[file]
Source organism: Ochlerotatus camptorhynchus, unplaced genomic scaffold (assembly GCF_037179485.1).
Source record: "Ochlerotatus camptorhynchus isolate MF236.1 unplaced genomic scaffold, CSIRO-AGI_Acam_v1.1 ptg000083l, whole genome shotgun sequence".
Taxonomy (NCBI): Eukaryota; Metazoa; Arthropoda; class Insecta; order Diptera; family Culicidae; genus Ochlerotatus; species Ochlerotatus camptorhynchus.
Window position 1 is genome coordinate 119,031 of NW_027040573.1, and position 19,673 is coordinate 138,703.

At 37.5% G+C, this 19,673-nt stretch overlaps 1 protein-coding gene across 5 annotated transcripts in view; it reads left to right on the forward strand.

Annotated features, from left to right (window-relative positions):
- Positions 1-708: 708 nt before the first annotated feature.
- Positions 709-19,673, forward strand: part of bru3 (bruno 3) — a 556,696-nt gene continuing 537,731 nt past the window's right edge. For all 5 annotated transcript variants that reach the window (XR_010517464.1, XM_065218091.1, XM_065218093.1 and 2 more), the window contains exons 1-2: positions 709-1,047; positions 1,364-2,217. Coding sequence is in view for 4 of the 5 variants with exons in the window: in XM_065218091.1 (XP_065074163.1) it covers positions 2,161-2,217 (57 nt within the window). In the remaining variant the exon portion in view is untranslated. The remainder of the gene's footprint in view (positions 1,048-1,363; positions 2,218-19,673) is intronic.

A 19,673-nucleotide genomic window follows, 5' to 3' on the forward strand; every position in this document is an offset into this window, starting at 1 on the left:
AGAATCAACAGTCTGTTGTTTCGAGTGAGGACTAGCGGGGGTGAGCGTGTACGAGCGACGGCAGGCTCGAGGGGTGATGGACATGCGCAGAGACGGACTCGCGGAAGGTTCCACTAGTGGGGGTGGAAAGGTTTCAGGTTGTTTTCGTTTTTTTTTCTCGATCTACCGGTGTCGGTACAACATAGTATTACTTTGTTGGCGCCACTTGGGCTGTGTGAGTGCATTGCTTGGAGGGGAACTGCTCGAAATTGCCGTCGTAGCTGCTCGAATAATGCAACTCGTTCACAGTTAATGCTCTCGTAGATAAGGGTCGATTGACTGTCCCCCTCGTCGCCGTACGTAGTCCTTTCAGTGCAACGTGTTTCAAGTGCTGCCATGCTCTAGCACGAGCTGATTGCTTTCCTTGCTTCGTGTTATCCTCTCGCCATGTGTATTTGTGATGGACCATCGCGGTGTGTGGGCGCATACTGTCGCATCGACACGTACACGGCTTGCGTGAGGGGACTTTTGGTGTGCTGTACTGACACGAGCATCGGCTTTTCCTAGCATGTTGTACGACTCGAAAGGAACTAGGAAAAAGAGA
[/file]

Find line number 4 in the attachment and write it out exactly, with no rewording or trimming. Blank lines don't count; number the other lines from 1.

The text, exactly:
Window position 1 is genome coordinate 119,031 of NW_027040573.1, and position 19,673 is coordinate 138,703.